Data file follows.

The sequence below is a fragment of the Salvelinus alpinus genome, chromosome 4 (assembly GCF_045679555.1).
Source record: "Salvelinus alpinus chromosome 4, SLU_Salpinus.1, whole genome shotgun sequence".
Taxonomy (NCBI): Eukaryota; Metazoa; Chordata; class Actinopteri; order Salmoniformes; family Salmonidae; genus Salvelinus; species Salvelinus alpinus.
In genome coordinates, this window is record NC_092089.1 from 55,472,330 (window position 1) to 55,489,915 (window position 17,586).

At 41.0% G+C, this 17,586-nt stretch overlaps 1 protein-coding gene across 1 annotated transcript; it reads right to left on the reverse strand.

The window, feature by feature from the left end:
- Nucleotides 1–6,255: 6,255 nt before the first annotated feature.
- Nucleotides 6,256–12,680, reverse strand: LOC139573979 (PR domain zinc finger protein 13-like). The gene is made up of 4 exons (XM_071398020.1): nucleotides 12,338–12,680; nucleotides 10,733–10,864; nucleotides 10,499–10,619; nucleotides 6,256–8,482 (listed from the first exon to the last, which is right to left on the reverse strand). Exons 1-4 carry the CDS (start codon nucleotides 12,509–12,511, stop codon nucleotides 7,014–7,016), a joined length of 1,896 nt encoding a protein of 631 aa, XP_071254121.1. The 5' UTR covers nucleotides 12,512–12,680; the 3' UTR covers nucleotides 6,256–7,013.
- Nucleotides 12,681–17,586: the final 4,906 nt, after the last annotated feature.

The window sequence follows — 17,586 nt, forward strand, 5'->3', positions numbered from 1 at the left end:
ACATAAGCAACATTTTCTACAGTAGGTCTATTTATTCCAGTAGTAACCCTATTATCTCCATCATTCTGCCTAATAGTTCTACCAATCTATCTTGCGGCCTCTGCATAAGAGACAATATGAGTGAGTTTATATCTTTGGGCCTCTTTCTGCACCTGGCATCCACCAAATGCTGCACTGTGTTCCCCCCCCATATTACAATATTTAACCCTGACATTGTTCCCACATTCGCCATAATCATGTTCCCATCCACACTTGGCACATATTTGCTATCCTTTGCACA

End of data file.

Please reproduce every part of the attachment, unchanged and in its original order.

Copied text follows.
The sequence below is a fragment of the Salvelinus alpinus genome, chromosome 4 (assembly GCF_045679555.1).
Source record: "Salvelinus alpinus chromosome 4, SLU_Salpinus.1, whole genome shotgun sequence".
Taxonomy (NCBI): Eukaryota; Metazoa; Chordata; class Actinopteri; order Salmoniformes; family Salmonidae; genus Salvelinus; species Salvelinus alpinus.
In genome coordinates, this window is record NC_092089.1 from 55,472,330 (window position 1) to 55,489,915 (window position 17,586).

At 41.0% G+C, this 17,586-nt stretch overlaps 1 protein-coding gene across 1 annotated transcript; it reads right to left on the reverse strand.

The window, feature by feature from the left end:
- Nucleotides 1–6,255: 6,255 nt before the first annotated feature.
- Nucleotides 6,256–12,680, reverse strand: LOC139573979 (PR domain zinc finger protein 13-like). The gene is made up of 4 exons (XM_071398020.1): nucleotides 12,338–12,680; nucleotides 10,733–10,864; nucleotides 10,499–10,619; nucleotides 6,256–8,482 (listed from the first exon to the last, which is right to left on the reverse strand). Exons 1-4 carry the CDS (start codon nucleotides 12,509–12,511, stop codon nucleotides 7,014–7,016), a joined length of 1,896 nt encoding a protein of 631 aa, XP_071254121.1. The 5' UTR covers nucleotides 12,512–12,680; the 3' UTR covers nucleotides 6,256–7,013.
- Nucleotides 12,681–17,586: the final 4,906 nt, after the last annotated feature.

The window sequence follows — 17,586 nt, forward strand, 5'->3', positions numbered from 1 at the left end:
ACATAAGCAACATTTTCTACAGTAGGTCTATTTATTCCAGTAGTAACCCTATTATCTCCATCATTCTGCCTAATAGTTCTACCAATCTATCTTGCGGCCTCTGCATAAGAGACAATATGAGTGAGTTTATATCTTTGGGCCTCTTTCTGCACCTGGCATCCACCAAATGCTGCACTGTGTTCCCCCCCCATATTACAATATTTAACCCTGACATTGTTCCCACATTCGCCATAATCATGTTCCCATCCACACTTGGCACATATTTGCTATCCTTTGCACA